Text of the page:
• The normal appearance of a gastrointestinal bleeding study using labeled red blood cells has been discussed frequently, but the actual appearance is not well known. In this atlas article, the authors report on unusual findings in non-bleeding subjects and have tabulated the visualization of various structures. Vascular structures other than the aorta and inferior vena cava were seen in 42 of 48 patients. One or both kidneys were seen in 10 (21%) of 48 patients. The urinary bladder was seen in 23 (48%) of 48 patients, although gastric activity caused by free pertechnetate was never observed.
  • Purpose: To identify the dosimetric parameters associated with gastrointestinal (GI) toxicity in patients with locally advanced pancreatic cancer (LAPC) treated with gemcitabine-based chemoradiotherapy. Methods and Materials: The data from 40 patients were analyzed retrospectively. Chemoradiotherapy consisted of conventional fractionated three-dimensional radiotherapy and weekly gemcitabine. Treatment-related acute GI toxicity and upper GI bleeding (UGB) were graded according to the Common Toxicity Criteria Adverse Events, version 4.0. The dosimetric parameters (mean dose, maximal absolute dose which covers 2 cm{sup 3} of the organ, and absolute volume receiving 10-50 Gy [V{sub 10-50}]) of the stomach, duodenum, small intestine, and a composite structure ofmore » the stomach and duodenum (StoDuo) were obtained. The planning target volume was also obtained. Univariate analyses were performed to identify the predictive factors for the risk of grade 2 or greater acute GI toxicity and grade 3 or greater UGB, respectively. Results: The median follow-up period was 15.7 months (range, 4-37). The actual incidence of acute GI toxicity was 33%. The estimated incidence of UGB at 1 year was 20%. Regarding acute GI toxicity, a V{sub 50} of {>=}16 cm{sup 3} of the stomach was the best predictor, and the actual incidence in patients with V{sub 50} <16 cm{sup 3} of the stomach vs. those with V{sub 50} of {>=}16 cm{sup 3} was 9% vs. 61%, respectively (p = 0.001). Regarding UGB, V{sub 50} of {>=}33 cm{sup 3} of the StoDuo was the best predictor, and the estimated incidence at 1 year in patients with V{sub 50} <33 cm{sup 3} of the StoDuo vs. those with V{sub 50} {>=}33 cm{sup 3} was 0% vs. 44%, respectively (p = 0.002). The dosimetric parameters correlated highly with one another. Conclusion: The irradiated absolute volume of the stomach and duodenum are important for the risk of acute GI toxicity and UGB. These results could be helpful in escalating the radiation doses using novel techniques, such as intensity-modulated radiotherapy, for the treatment of pancreatic cancer.« less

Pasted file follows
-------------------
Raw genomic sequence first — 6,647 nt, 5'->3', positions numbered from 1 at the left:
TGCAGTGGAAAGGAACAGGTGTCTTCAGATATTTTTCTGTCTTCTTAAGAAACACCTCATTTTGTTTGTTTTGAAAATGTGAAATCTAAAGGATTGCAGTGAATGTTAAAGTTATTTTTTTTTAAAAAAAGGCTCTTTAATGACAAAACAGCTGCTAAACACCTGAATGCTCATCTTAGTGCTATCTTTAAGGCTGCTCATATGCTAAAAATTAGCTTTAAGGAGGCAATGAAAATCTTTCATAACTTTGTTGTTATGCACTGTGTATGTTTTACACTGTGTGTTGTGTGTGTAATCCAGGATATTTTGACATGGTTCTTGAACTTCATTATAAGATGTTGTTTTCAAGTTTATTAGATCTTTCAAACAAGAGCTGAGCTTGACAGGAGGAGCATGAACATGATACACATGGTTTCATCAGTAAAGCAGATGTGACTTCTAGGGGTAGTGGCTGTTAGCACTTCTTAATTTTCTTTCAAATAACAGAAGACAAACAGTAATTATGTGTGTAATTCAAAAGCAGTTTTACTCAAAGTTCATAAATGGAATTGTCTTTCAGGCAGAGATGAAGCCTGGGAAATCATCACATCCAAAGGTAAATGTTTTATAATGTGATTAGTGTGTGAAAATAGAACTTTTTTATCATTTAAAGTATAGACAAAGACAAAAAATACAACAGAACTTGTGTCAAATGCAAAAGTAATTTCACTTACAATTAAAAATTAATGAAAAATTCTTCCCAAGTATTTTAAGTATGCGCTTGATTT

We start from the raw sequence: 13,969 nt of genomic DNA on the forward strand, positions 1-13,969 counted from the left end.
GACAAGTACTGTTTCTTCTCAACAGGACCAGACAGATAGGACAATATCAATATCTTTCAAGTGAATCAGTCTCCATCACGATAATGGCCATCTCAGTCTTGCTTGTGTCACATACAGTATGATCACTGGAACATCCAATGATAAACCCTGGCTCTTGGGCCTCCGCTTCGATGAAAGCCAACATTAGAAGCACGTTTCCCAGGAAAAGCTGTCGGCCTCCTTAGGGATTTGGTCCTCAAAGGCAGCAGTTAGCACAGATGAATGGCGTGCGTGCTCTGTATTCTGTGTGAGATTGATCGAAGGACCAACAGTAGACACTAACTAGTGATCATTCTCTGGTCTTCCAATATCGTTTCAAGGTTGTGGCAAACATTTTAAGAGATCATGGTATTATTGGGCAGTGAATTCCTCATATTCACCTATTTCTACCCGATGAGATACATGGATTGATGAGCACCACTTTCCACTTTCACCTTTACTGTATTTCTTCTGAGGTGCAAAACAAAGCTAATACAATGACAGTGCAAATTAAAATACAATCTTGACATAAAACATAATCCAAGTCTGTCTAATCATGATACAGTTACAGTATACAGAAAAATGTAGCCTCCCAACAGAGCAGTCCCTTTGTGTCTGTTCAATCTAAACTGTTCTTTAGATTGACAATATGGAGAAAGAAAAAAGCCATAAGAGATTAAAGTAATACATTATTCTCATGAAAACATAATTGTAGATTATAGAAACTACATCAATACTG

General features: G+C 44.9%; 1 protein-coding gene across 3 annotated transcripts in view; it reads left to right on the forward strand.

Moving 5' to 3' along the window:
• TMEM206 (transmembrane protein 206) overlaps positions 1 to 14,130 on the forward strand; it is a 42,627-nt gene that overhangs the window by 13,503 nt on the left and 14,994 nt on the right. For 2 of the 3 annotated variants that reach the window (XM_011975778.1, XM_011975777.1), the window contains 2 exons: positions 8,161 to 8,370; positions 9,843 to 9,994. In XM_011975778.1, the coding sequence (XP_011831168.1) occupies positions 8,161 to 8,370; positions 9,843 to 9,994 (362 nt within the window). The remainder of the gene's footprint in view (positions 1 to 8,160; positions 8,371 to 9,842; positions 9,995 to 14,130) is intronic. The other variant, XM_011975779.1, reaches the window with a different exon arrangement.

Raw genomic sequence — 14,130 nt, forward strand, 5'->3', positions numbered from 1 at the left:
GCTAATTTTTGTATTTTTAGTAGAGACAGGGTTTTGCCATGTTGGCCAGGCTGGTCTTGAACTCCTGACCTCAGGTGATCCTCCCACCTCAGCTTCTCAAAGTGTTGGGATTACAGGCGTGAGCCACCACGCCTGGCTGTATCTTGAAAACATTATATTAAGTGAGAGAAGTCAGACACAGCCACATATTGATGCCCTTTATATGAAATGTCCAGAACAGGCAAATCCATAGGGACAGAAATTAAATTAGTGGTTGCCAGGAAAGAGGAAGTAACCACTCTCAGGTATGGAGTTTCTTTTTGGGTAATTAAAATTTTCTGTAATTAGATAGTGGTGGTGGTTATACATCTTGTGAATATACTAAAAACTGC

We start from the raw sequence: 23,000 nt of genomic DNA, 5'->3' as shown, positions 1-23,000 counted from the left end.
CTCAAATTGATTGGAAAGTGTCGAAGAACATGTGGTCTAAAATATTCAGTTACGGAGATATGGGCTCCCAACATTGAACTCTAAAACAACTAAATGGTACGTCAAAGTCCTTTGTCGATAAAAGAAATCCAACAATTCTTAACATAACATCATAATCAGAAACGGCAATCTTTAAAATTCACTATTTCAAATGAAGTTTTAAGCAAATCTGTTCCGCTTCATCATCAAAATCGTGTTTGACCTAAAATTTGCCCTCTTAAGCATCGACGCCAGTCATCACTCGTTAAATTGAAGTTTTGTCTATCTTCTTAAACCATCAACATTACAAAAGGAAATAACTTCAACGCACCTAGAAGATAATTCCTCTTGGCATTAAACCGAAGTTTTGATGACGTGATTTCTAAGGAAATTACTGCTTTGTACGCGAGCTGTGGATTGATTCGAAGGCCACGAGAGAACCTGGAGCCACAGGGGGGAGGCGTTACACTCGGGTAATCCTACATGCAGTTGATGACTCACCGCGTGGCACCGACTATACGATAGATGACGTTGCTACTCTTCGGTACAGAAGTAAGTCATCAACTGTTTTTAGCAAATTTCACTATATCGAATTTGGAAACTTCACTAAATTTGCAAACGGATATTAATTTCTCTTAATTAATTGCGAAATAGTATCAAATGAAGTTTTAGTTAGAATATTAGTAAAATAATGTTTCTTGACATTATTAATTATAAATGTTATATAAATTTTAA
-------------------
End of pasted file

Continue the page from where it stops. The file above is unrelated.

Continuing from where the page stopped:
• PurposeTo evaluate the effectiveness of transcatheter arterial embolization (TAE) for gastrointestinal (GI) bleeding caused by GI lymphoma.Materials and MethodsThe medical records of 11 patients who underwent TAE for GI bleeding caused by GI lymphoma between 2001 and 2015 were reviewed retrospectively.ResultsA total of 20 TAE procedures were performed. On angiography, contrast extravasation, and both contrast extravasation and tumor staining were seen in 95 % (19/20) and 5 % (1/20) of the procedures, respectively. The most frequently embolized arteries were jejunal (n = 13) and ileal (n = 5) branches. Technical and clinical success rates were 100 % (20/20) and 27 % (3/11), respectively. The causes of clinical failuremore » in eight patients were rebleeding at new sites. In four patients who underwent repeat angiography, the bleeding focus was new each time. Three patients underwent small bowel resection due to rebleeding after one (n = 2) or four (n = 1) times of TAEs. Another two patients underwent small bowel resection due to small bowel ischemia/perforation after three or four times of TAEs. The 30-day mortality rate was 18 % due to hypovolemic shock (n = 1) and multiorgan failure (n = 1).ConclusionAngiogram with TAE shows limited therapeutic efficacy to manage GI lymphoma-related bleeding due to high rebleeding at new sites. Although TAE can be an initial hemostatic measure, surgery should be considered for rebleeding due to possible bowel ischemic complication after repeated TAE procedures.« less